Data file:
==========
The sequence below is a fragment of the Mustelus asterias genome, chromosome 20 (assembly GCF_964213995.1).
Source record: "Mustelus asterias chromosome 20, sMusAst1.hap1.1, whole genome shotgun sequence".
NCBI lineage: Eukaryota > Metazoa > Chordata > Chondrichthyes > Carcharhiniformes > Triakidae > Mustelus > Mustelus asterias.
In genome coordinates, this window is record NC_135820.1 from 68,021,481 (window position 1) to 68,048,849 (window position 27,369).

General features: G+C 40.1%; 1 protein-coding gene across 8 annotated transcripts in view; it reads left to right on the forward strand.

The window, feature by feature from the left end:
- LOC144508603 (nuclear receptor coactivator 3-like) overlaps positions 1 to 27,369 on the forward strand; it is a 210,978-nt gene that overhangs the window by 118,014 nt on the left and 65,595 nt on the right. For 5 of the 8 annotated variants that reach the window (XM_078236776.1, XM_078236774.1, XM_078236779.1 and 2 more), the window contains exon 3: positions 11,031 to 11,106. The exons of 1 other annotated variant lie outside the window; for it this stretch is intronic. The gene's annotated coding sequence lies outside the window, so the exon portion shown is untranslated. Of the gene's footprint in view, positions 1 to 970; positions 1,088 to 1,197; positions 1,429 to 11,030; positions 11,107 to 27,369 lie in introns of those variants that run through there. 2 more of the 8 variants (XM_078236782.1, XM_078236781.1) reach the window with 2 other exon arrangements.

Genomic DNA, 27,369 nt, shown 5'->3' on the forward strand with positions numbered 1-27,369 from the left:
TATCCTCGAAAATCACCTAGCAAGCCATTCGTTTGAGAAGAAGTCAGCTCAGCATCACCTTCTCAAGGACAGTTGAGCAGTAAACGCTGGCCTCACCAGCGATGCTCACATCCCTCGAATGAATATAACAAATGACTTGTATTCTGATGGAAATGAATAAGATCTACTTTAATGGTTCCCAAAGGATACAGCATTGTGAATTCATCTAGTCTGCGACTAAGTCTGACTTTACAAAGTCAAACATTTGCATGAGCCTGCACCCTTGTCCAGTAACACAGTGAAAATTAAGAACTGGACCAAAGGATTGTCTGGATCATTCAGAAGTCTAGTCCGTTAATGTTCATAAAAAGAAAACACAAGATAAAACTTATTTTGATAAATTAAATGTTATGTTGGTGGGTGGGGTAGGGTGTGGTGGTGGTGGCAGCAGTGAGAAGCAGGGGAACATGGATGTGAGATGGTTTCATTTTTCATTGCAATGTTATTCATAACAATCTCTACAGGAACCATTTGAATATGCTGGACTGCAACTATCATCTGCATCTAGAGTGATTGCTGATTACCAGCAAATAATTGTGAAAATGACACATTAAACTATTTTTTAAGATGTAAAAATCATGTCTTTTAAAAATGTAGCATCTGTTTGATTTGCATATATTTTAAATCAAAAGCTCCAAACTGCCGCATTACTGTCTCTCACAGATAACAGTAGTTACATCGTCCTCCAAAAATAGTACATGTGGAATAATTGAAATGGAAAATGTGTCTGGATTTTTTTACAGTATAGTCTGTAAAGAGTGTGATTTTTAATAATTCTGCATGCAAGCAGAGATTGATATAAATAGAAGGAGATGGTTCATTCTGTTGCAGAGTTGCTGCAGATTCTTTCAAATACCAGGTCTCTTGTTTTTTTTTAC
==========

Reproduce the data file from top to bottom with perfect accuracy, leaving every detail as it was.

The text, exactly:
The sequence below is a fragment of the Mustelus asterias genome, chromosome 20 (assembly GCF_964213995.1).
Source record: "Mustelus asterias chromosome 20, sMusAst1.hap1.1, whole genome shotgun sequence".
NCBI lineage: Eukaryota > Metazoa > Chordata > Chondrichthyes > Carcharhiniformes > Triakidae > Mustelus > Mustelus asterias.
In genome coordinates, this window is record NC_135820.1 from 68,021,481 (window position 1) to 68,048,849 (window position 27,369).

General features: G+C 40.1%; 1 protein-coding gene across 8 annotated transcripts in view; it reads left to right on the forward strand.

The window, feature by feature from the left end:
- LOC144508603 (nuclear receptor coactivator 3-like) overlaps positions 1 to 27,369 on the forward strand; it is a 210,978-nt gene that overhangs the window by 118,014 nt on the left and 65,595 nt on the right. For 5 of the 8 annotated variants that reach the window (XM_078236776.1, XM_078236774.1, XM_078236779.1 and 2 more), the window contains exon 3: positions 11,031 to 11,106. The exons of 1 other annotated variant lie outside the window; for it this stretch is intronic. The gene's annotated coding sequence lies outside the window, so the exon portion shown is untranslated. Of the gene's footprint in view, positions 1 to 970; positions 1,088 to 1,197; positions 1,429 to 11,030; positions 11,107 to 27,369 lie in introns of those variants that run through there. 2 more of the 8 variants (XM_078236782.1, XM_078236781.1) reach the window with 2 other exon arrangements.

Genomic DNA, 27,369 nt, shown 5'->3' on the forward strand with positions numbered 1-27,369 from the left:
TATCCTCGAAAATCACCTAGCAAGCCATTCGTTTGAGAAGAAGTCAGCTCAGCATCACCTTCTCAAGGACAGTTGAGCAGTAAACGCTGGCCTCACCAGCGATGCTCACATCCCTCGAATGAATATAACAAATGACTTGTATTCTGATGGAAATGAATAAGATCTACTTTAATGGTTCCCAAAGGATACAGCATTGTGAATTCATCTAGTCTGCGACTAAGTCTGACTTTACAAAGTCAAACATTTGCATGAGCCTGCACCCTTGTCCAGTAACACAGTGAAAATTAAGAACTGGACCAAAGGATTGTCTGGATCATTCAGAAGTCTAGTCCGTTAATGTTCATAAAAAGAAAACACAAGATAAAACTTATTTTGATAAATTAAATGTTATGTTGGTGGGTGGGGTAGGGTGTGGTGGTGGTGGCAGCAGTGAGAAGCAGGGGAACATGGATGTGAGATGGTTTCATTTTTCATTGCAATGTTATTCATAACAATCTCTACAGGAACCATTTGAATATGCTGGACTGCAACTATCATCTGCATCTAGAGTGATTGCTGATTACCAGCAAATAATTGTGAAAATGACACATTAAACTATTTTTTAAGATGTAAAAATCATGTCTTTTAAAAATGTAGCATCTGTTTGATTTGCATATATTTTAAATCAAAAGCTCCAAACTGCCGCATTACTGTCTCTCACAGATAACAGTAGTTACATCGTCCTCCAAAAATAGTACATGTGGAATAATTGAAATGGAAAATGTGTCTGGATTTTTTTACAGTATAGTCTGTAAAGAGTGTGATTTTTAATAATTCTGCATGCAAGCAGAGATTGATATAAATAGAAGGAGATGGTTCATTCTGTTGCAGAGTTGCTGCAGATTCTTTCAAATACCAGGTCTCTTGTTTTTTTTTAC